Helen C. Evans, the 2005 Newcomb College Alumna of the year, is the Mary and Michael Jaharis Curator for Byzantine Art at the Metropolitan Museum of Art. A specialist in Early Christian, Byzantine and Armenian art, she received her masters and Ph.D. from the Institute of Fine Arts, New York University. After joining the curatorial staff of the Museum in 1991, she installed the Mary and Michael Jaharis Galleries of Byzantine Art, the first galleries dedicated to Byzantine art in an encyclopedic museum, in 2000 and expanded them in 2008.
She has curated three landmark exhibitions on Byzantine Art - Byzantium and Islam: Age of Transition (7th – 9th Century) in 2012, Byzantium: Faith and Power (1261-1557) in 2004, and The Glory of Byzantium: Art and Culture of the Middle Byzantine Era (843-1261). Her other exhibitions include: Treasures in Heaven: Armenian Illuminated Manuscripts; Textiles of Late Antiquity; and The Philippe de Montebello Years: Curators Celebrate Three Decades of Collecting, in honor of the director’s retirement in 2008.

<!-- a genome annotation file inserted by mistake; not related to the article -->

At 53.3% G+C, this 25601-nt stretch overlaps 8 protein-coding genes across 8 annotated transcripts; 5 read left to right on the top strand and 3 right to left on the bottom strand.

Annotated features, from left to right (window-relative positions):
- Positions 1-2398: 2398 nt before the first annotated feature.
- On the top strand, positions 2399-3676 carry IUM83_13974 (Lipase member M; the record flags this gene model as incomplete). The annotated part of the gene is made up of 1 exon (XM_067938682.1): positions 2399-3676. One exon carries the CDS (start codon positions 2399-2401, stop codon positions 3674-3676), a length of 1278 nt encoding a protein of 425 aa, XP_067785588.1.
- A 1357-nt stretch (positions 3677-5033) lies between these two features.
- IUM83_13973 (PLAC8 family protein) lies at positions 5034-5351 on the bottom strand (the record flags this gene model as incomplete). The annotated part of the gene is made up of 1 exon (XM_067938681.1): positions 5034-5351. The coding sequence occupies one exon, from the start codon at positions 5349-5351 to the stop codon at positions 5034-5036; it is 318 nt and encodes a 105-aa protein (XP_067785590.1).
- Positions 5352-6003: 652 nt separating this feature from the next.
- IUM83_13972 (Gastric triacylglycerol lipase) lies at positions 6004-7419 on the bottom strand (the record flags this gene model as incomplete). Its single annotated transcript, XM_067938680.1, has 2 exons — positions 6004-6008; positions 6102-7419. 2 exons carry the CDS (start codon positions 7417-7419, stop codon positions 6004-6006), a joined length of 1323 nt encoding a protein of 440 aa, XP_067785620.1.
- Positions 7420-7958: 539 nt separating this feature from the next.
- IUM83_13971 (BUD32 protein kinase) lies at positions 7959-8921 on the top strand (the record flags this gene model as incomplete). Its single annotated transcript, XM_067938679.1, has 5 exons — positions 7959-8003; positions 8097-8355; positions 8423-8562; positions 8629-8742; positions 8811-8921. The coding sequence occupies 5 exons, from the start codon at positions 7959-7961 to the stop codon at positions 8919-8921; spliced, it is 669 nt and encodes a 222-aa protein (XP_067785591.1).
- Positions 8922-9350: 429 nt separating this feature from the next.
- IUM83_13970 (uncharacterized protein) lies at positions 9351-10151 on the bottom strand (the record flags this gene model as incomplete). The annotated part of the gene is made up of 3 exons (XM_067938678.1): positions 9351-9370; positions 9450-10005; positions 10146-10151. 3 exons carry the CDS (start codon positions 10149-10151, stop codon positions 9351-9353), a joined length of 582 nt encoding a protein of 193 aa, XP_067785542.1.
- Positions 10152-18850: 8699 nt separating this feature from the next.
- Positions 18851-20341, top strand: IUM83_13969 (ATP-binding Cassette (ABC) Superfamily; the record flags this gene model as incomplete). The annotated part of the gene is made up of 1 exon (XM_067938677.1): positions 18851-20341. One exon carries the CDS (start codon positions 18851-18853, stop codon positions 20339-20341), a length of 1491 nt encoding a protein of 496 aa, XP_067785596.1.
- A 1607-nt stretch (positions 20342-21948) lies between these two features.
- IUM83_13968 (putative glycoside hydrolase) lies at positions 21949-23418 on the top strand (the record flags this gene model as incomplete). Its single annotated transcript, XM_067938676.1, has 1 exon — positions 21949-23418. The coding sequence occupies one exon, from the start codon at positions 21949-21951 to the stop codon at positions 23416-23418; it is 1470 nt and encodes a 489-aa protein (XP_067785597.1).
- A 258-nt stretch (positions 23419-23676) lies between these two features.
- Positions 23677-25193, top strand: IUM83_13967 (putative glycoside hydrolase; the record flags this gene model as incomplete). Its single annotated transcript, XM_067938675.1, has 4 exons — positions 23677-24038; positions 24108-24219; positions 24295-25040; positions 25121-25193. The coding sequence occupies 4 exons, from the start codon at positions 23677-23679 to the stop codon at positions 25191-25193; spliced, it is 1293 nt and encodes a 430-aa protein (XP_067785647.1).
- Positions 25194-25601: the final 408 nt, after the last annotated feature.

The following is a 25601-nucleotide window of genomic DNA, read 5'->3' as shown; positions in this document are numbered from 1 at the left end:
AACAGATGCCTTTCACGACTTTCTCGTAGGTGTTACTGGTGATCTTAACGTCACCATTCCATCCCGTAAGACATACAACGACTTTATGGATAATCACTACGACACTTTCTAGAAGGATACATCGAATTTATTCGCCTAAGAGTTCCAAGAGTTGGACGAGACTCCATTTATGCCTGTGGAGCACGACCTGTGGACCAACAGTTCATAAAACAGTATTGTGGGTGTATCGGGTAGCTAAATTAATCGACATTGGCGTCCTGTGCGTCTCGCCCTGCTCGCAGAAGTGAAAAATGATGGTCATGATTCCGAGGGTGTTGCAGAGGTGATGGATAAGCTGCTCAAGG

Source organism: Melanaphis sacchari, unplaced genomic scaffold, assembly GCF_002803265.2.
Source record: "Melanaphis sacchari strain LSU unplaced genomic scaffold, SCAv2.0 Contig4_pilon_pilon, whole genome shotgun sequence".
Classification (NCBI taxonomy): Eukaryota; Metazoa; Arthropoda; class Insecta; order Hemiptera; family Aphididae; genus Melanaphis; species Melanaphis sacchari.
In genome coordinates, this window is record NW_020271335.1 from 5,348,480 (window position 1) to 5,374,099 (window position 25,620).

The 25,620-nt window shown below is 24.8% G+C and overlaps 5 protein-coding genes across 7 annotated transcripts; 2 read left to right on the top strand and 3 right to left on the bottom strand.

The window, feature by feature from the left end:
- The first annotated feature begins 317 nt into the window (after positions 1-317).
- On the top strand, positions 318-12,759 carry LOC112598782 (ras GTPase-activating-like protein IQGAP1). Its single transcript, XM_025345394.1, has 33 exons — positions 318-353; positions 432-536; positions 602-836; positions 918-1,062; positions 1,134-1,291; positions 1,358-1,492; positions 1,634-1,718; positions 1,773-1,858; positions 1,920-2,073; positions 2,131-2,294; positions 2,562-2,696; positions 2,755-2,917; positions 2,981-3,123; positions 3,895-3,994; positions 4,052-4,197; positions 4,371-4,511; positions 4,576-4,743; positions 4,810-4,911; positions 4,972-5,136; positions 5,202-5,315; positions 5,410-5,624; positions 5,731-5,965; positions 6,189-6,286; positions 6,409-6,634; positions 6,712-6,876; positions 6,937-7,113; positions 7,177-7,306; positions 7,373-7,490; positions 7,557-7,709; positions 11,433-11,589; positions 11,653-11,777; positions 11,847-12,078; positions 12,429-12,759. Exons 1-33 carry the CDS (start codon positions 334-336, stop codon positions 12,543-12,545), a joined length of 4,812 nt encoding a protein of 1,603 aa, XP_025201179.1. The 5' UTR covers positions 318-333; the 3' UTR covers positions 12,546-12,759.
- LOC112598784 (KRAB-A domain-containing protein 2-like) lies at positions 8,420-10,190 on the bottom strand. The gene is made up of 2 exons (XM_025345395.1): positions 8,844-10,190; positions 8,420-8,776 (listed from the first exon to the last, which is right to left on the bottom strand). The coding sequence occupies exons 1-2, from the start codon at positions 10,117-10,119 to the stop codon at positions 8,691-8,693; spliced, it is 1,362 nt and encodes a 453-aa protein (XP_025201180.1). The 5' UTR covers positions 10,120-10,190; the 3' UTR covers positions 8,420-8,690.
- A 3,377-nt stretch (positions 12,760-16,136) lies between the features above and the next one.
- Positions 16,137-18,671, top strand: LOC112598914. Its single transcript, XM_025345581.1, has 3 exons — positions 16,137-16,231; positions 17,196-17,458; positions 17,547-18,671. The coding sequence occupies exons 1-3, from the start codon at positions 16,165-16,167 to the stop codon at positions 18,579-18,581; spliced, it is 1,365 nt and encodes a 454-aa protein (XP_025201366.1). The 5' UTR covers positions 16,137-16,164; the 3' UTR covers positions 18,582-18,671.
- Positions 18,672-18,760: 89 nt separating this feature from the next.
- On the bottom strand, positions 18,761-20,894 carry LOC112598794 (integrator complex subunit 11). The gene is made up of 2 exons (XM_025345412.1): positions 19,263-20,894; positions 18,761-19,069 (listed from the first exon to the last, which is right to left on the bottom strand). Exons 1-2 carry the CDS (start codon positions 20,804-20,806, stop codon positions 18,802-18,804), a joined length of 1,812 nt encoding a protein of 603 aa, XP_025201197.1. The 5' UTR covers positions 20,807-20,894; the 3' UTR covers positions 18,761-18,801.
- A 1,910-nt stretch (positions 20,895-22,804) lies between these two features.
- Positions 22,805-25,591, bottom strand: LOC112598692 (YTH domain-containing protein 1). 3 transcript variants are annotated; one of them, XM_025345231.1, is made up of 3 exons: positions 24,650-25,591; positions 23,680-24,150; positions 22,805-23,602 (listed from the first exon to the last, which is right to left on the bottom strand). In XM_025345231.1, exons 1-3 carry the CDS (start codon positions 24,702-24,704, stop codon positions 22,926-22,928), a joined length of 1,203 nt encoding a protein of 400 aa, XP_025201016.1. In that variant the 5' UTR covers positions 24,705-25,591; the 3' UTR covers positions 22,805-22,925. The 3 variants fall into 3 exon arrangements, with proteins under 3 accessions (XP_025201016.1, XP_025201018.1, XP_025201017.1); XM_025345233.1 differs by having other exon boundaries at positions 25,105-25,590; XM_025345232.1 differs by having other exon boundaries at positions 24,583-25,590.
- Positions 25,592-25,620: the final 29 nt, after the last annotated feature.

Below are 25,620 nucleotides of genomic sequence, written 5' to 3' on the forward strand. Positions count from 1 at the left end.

Dr. Evans has lectured widely in the United States and abroad and has taught at the Institute of Fine Arts of New York University, Columbia University, Hunter College, the University of Chicago, and Oberlin College. She is a member of the Board of the Mary Jaharis Center for Byzantine Art and Culture at Holy Cross College; treasurer and a founding member of the Association of Art Museum Curators; and former chair of the Editorial Board of the Art Bulletin.
Congratulations to Mignon Faget, this year's recipient of Tulane's Distinguished Alumni Award. A fifth generation New Orleanian, Mignon Faget has flourished in the culture and traditions of her birthplace. Faget’s formal training in the arts began at Sophie Newcomb College of Tulane University from which she received a Bachelor of Fine Arts degree, with a concentration in sculpture. She furthered her studies at l’Atelier de la Grande Chaumiere in Paris and the Parsons School of Design in New York. Faget returned to Tulane University to take post graduate classes in botany and other areas of personal interest.